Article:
Hang on a moment. What did that last sentence say?

“Private planes, parties and yachts”.

Yes, that’s right as earlier this week Italian police arrested Giuseppe Saggese, the head of Tributi Italia (Italy Taxes) and he has been accused of stealing some pretty significant amounts of money.

Tributi Italia is an agency based in Genoa that collects taxes for 400 town councils in Italy and as head of the agency Mr Saggese was no doubt earning a pretty good salary.

Unfortunately for the town councils (and in fact, unfortunately for Mr Saggese now that he’s been arrested) it looks like he was tempted to increase his “remuneration” from the job by some illegal methods.

Together with four colleagues Mr Saggese is accused of arranging for some of the taxes to be paid into the other bank accounts rather than the bank accounts of the town councils. The money was then used to pay for private planes, yachts, expensive cars and extravagant parties.

Even after Mr Saggese no doubt attended some pretty impressive parties on some private yachts this wasn’t enough to satisfy him as he is also alleged to have taken Euro 20 million in cash for his own use.

As I said at the start, it’s probably human nature to prefer to pay less tax and I should imagine that the residents of Genoa in Italy will be especially upset knowing that their taxes were spent on private planes and parties rather than hospitals and schools.

Is this the best or worst resignation letter ever?

Published on: 26 Sep 2012

Here’s an interesting question. If you resign from your job, what should your resignation letter look like?

Should it be simple, brief and straight to the point or should it be sent to the whole office and include various accusations about your boss including a certain, how shall we say it but, adult liaison in a meeting room with a colleague?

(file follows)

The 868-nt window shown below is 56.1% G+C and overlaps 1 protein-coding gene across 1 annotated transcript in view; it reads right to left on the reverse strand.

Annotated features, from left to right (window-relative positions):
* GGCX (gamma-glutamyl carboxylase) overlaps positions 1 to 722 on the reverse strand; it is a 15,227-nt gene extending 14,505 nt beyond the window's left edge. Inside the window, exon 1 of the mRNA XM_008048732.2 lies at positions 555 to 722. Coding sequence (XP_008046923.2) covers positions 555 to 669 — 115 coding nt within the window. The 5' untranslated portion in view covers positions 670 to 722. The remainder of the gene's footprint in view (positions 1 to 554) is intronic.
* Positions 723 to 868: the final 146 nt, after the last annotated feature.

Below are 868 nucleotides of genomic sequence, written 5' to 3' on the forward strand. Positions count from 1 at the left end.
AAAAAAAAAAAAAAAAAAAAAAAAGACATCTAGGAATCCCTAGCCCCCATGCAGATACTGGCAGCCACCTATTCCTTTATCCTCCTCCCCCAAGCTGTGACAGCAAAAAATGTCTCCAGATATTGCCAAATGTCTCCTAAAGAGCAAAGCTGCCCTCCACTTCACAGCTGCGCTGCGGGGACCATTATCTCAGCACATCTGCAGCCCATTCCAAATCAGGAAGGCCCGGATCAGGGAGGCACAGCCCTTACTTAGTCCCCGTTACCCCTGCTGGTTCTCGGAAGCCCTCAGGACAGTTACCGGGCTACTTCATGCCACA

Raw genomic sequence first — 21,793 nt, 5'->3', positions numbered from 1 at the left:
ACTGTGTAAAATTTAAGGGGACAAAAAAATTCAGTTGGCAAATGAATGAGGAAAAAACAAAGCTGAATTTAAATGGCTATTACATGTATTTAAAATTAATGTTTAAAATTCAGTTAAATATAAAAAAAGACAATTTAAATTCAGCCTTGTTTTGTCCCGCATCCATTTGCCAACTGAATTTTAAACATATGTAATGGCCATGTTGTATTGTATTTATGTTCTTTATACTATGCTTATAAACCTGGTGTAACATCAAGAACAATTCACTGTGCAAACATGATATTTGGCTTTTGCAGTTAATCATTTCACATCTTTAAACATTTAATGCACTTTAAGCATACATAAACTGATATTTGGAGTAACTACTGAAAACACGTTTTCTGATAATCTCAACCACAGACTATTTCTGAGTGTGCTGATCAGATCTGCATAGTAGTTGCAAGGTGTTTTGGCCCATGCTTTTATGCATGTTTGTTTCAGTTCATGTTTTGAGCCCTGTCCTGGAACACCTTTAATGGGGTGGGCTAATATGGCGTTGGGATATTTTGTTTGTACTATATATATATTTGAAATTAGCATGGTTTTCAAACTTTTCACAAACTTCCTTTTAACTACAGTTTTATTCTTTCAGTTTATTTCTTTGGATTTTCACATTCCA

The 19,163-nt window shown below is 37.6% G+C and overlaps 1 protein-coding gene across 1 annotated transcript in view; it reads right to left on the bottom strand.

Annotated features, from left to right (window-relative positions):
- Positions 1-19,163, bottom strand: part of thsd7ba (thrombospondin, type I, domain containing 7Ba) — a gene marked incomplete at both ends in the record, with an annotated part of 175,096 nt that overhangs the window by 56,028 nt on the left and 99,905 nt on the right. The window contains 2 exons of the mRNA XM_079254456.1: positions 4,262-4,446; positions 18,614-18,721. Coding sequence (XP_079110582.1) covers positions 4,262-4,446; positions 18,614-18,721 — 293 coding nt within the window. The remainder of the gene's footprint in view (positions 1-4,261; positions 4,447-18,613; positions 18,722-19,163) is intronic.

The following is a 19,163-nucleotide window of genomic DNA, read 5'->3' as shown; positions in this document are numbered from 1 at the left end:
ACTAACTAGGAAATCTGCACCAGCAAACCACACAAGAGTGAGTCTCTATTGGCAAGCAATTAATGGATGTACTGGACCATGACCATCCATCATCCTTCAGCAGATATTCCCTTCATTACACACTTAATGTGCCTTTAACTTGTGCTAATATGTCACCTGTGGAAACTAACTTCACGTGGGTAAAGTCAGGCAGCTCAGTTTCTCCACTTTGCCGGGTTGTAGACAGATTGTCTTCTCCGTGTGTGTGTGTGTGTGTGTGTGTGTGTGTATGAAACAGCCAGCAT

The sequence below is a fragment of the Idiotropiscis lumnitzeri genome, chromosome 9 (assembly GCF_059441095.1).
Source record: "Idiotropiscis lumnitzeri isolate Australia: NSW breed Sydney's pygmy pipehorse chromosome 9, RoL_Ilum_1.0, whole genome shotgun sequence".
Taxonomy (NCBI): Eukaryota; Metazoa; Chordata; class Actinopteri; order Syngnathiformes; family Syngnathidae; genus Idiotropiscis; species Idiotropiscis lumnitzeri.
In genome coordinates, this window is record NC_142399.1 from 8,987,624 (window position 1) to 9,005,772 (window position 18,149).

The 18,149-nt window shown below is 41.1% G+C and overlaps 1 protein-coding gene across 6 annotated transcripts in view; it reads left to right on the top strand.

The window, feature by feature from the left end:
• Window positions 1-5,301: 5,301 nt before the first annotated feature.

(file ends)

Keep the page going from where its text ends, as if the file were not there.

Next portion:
Well if your name is Kieran Allen then the second option appears to be the correct answer.

Mr Allen used to work for MEC, one of the leading media agencies in London. Yesterday he resigned and his resignation letter contains some pretty juicy accusations.

Now whilst this isn’t the first resignation letter that contains some juicy accusations it is the first resignation letter with juicy accusations that has gone viral on the Internet and as a result has been seen by millions around the world.

To avoid a knock at the door from some lawyers, I’ll keep the manager’s name anonymous (although if anyone wants to see the full letter then a simple search on the Internet will reveal it!) but Mr Allen claimed that he left MEC after 2 1/2 years of “loyal service” because of the treatment he received from his manager.

Mr Allen claimed he was forced to take time off work due to stress after being overloaded with work by the manager and he claimed the manager made him feel like a complete outsider on his return.

We’ve all been overloaded with work at some stage or other so this is initial claim isn’t that exciting.

The more interesting accusations though were when he claimed in his letter that the manager “regularly made sexist and other bigoted remarks” and “took a female colleague out for a drink on the day he interviewed her, then took her back to the MEC offices that night and had sexual relations with her in the meeting room on the 3rd floor”.

Mr Allen then went on to say that all of these allegations were “common knowledge throughout the team”.

Some people will applaud Mr Allen for his resignation letter whilst others (no doubt including his manager) will say that he should have kept his issues to himself.

Either way there are some serious lessons to be learnt from all of this. For example, it’s probably advisable to make sure you knock on the door of the meeting room on the 3rd floor at MEC before opening it…

The ExP Group